Faithful Christian Mr. Cameron offers the UK’s support to Israel in response to ‘appalling’ attacks carried out by Hamas. Friends like this feed ‘the moral rot of the occupation’. Photo by Reuters

Miliband is no closet anti-Zionist. When you hear him speak of the sanctuary Israel gave his grandmother after the Holocaust, there’s no doubting his sincerity. Yes, Cameron’s backing has been valuable in many ways, but Israel needs true, critical friends more than it needs another Western politician strengthening Benjamin Netanyahu’s resolve to continue doing nothing to end the moral rot of the occupation of another people.

It would be helpful if Miliband would speak out more forcefully and often against the creeping Judeophobia on the margins of the left-wing, masquerading as anti-Zionism. That doesn’t change the fact that British Jews, and Israelis as well, should be listening to his honest criticisms. Instead it seems some of them are intent on holding a pauper’s version of the sordid affair last weekend at the Venetian casino in Las Vegas. Prospective Republican candidates prostrated themselves at the feet of Sheldon Adelson and competed over who could utter the more unhinged expressions of support for the Jewish state, totally disregarding the real problems it faces.

If you want a good reason not to vote for Miliband, then his position on Israel certainly isn’t one. The real question mark looming over his strength of character as a leader is the disgraceful way he acted during the vote on Britain’s participation in the strike on Syria after the Assad regime gassed to death hundreds of its own citizens in September 2013.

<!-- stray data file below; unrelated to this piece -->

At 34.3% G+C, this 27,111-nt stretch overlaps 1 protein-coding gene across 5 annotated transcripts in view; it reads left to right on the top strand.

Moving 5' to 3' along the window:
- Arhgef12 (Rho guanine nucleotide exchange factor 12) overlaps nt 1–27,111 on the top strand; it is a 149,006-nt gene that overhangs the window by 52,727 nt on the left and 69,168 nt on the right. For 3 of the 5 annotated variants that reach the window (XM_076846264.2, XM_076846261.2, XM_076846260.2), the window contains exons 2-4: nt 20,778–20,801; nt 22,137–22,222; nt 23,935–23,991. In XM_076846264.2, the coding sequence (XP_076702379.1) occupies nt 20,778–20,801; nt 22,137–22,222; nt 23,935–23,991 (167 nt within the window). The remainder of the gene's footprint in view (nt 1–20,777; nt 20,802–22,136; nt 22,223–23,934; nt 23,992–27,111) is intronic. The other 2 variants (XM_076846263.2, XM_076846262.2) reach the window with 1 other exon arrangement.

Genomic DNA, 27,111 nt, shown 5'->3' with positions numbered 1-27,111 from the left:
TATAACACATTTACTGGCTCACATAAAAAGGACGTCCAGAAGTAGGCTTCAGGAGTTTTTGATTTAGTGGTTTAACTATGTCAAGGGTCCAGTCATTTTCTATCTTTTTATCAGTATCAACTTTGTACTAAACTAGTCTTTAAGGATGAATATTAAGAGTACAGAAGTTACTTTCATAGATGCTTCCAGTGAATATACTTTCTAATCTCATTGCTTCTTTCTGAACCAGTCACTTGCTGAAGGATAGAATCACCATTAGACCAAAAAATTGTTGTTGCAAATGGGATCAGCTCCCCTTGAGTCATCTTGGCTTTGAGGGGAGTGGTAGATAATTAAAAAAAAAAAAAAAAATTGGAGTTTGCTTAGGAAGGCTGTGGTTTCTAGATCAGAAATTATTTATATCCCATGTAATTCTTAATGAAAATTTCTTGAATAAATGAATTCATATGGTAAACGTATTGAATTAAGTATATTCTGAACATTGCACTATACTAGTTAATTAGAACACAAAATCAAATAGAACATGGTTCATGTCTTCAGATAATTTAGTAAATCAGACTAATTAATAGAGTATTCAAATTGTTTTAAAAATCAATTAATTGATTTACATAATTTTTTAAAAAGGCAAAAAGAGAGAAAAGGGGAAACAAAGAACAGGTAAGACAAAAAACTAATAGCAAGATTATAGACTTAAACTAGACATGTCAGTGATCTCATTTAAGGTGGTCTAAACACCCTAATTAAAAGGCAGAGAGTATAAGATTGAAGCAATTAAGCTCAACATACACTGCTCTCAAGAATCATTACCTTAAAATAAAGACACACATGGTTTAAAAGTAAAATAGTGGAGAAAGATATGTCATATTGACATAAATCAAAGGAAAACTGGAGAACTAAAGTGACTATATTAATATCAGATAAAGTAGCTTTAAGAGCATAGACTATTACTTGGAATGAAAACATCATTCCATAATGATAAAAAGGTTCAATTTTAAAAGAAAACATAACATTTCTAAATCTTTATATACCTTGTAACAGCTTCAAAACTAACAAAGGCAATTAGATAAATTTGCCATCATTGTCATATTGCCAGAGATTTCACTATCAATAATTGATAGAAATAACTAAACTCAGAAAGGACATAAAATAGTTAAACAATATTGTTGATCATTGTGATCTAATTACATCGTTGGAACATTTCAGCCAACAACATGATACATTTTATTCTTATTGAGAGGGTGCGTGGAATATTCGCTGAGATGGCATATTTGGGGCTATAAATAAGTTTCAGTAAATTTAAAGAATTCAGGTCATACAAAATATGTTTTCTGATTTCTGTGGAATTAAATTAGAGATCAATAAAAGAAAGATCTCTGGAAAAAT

Miliband talks proudly of his parents who found refuge from the Holocaust in Britain, and how the country offered them not just survival but an opportunity to succeed and prosper. He claims that his family’s experience has formed his views over how to preserve and build British society, and that is certainly commendable. But in defeating the government over the Syrian attack, he spurned another British legacy. One that was commemorated this week at Bergen-Belsen, the German concentration camp liberated 70 years ago by the only army that fought through the entire six years of the war. The doubt over Miliband’s strength of character to forego political considerations and confront totalitarianism – and, for that matter, the doubt over Cameron’s as well, since he has also ultimately abdicated British responsibility for the world’s troubles – is much more important for Jewish voters than their positions on Israel. Both men now face a greater test on home turf.

Of course, there is no moral equivalence between the mass-murderous tendencies of the Assad regime and the relatively genteel varieties of nationalism now competing on the right and left of British politics. But if there is a real long-term threat to the viability of the Jewish community in Britain, as well as that of other minorities, it is not a slightly less pro-Israel government in Westminster, or the occasional outbreak of low-level anti-Semitic incidents perpetrated by a small minority of Muslim citizens, worrying as those may be. The real threat is in the breaking up of Britain and its transformation into two parochial, xenophobic, insular societies, heralded by the rise of the Scottish National Party and the United Kingdom Independence Party. Jews have never prospered for long in such environments, and the fact that the SNP and UKIP are miles apart on just about every issue doesn’t mean they don’t pose a joint threat to British values of tolerance and openness, and to every minority community.

The shame of Jews voting UKIP